Host factors associated with blood parasite infections in aquatic turtles in Georgia

Student Candace Cooper worked with Professor Michael Yabsley during summer 2013 studying Haemogregarine parasites in turtles. This is the abstract from her summer project.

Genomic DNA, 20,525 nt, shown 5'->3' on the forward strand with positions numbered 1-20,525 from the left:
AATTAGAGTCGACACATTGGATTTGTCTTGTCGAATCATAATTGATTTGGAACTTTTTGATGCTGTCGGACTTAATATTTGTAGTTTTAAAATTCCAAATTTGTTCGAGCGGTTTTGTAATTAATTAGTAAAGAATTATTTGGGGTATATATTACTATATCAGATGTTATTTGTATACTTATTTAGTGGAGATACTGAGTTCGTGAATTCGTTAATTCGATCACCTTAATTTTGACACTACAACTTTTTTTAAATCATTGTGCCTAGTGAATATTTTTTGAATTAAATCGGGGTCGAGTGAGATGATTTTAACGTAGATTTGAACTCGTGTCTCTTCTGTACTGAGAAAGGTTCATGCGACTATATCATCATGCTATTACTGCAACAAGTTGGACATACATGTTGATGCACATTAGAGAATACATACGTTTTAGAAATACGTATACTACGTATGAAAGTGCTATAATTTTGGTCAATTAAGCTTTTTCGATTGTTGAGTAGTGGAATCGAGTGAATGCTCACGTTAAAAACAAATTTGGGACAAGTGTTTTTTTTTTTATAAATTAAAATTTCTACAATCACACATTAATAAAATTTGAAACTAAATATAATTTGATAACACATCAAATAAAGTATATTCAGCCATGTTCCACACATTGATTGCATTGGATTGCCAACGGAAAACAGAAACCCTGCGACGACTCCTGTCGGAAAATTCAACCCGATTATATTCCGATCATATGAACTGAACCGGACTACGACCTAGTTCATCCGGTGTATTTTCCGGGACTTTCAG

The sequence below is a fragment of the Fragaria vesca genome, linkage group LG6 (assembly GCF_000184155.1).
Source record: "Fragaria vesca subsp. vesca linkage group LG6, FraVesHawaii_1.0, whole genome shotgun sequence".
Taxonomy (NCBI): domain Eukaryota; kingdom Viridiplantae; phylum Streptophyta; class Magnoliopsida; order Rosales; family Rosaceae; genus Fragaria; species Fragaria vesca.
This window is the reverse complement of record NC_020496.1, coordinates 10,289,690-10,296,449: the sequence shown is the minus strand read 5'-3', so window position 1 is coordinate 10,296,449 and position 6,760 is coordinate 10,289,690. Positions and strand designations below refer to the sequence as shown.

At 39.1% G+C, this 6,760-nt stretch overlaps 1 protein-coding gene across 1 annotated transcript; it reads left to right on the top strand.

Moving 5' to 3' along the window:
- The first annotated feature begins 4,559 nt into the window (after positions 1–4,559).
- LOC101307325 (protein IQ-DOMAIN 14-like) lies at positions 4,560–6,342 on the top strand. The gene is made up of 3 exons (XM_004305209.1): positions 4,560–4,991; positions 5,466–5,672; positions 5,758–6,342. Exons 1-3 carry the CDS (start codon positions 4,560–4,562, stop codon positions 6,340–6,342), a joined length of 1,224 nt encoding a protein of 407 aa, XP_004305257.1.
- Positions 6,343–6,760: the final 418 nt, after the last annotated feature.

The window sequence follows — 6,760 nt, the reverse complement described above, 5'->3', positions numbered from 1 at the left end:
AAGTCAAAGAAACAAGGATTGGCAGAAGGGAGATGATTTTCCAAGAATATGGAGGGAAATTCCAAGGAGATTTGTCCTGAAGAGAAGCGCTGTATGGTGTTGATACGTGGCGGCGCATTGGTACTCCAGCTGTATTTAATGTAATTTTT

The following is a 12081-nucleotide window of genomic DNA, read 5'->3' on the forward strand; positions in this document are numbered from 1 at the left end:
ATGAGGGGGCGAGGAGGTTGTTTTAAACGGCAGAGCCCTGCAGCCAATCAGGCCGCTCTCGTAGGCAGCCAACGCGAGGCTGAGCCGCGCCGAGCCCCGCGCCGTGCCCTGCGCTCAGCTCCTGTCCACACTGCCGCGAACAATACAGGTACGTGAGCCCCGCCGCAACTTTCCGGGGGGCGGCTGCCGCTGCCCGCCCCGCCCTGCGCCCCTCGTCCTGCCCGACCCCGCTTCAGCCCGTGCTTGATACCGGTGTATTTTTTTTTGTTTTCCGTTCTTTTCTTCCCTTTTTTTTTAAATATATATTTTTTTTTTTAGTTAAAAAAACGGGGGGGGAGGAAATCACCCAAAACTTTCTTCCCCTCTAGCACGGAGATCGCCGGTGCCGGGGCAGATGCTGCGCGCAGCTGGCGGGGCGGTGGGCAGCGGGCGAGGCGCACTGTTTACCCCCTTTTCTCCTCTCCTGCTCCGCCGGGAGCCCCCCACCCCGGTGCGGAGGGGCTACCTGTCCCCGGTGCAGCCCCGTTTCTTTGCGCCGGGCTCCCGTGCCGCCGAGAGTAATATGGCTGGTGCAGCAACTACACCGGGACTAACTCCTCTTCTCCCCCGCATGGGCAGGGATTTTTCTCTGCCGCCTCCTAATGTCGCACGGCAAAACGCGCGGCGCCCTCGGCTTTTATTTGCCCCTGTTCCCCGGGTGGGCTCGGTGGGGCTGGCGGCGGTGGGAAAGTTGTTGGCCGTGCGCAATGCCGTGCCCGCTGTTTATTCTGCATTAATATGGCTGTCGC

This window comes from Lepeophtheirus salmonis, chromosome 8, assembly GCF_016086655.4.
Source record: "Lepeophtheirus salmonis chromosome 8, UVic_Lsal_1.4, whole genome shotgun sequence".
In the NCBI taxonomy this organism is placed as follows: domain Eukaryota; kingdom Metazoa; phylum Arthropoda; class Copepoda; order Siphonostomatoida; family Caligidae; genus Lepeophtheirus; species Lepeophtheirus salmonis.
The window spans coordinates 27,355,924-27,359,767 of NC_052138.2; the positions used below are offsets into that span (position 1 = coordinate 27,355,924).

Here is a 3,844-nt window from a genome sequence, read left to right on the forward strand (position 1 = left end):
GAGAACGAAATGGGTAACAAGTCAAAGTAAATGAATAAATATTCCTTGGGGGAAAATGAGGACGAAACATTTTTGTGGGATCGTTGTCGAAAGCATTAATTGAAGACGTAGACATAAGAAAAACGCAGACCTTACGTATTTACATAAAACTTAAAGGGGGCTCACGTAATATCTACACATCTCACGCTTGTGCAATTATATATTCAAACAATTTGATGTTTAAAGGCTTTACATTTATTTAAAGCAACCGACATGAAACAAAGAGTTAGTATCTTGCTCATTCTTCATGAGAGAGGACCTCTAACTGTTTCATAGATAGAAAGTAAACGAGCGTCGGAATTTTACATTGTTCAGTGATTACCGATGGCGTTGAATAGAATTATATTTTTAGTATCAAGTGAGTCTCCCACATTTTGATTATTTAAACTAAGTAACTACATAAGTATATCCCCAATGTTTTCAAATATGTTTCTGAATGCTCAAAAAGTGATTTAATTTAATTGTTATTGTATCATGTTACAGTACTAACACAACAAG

Abstract. Haemogregarines are common intraerythrocytic protozoan parasites of reptiles. Of the four genera of haemogregarines that infect reptiles, Haemogregarina is the most common genus reported from aquatic turtles. The life cycle of these parasites includes leeches as definitive hosts and vectors and aquatic turtles as the intermediate hosts. Previous research has suggested that turtle behavior may play a role in risk of infection and parasitemia with Haemogregarina spp. The objective of this study was to better understand what factors (e.g. basking habits, seasonality, etc.) affect both parasitemia and prevalence of infection. Additionally, to determine if multiple Haemogregarina spp. infect aquatic turtles, we genetically characterized a subset of samples. We hypothesized that Haemogregarina infection prevalence and parasitemia levels would differ between basking and non-basking turtle species and with season as both factors would alter contact rates with leeches. Six different aquatic turtle species were trapped with baited hoop nets in eight locations in Clarke County, Georgia. Giemsa-stained blood smears were analyzed to determine prevalence of haemogregarines and parasitemias based on number of infected cells per 7,000 cells examined. To date, significantly higher prevalence were noted for non-basking species (n=103, 88%) compared with basking species (n=286, 43%). Similarly, non-basking species (0.41%) had significantly higher parasitemias compared with basking species (0.016%). Among the four most commonly sampled species, the non-basking musk turtles (Sternotherus odoratus and S. minor) (0.51%) had higher parasitemias (p=0.0001) compared with the non-basking common snappers (Chelydra serpentina) (0.147%). The parasitemias of the three basking species were different with sliders (Trachemys scripta) (0.022%) having significantly higher parasitemia (p=0.028) than painted turtles (Chrysemys picta) (0.012%) and river cooters (Pseudemys concinna) (0.007%). No differences in prevalence or parasitemia were noted between genders. These data support the importance of turtle behavior (basking or non-basking) in prevalence and parasitemia levels. Lower prevalence and parasitemias in basking species could be attributed to a reduction in leech exposure, an increase in the host immune response, biology of different haemogregarine species, or another unknown factor. To address Haemogregarina species diversity, a segment of the 18s rRNA region (~600bp) was amplified and sequenced. Sequences were highly similar but three groups, possibly different species of Haemogregarina, were identified. Each group contained a diversity of turtle species (including basking and non-basking species) and five turtles showed evidence of infection with two different strains. Additional research is needed to better understand the ecology of these understudied parasites of turtles.

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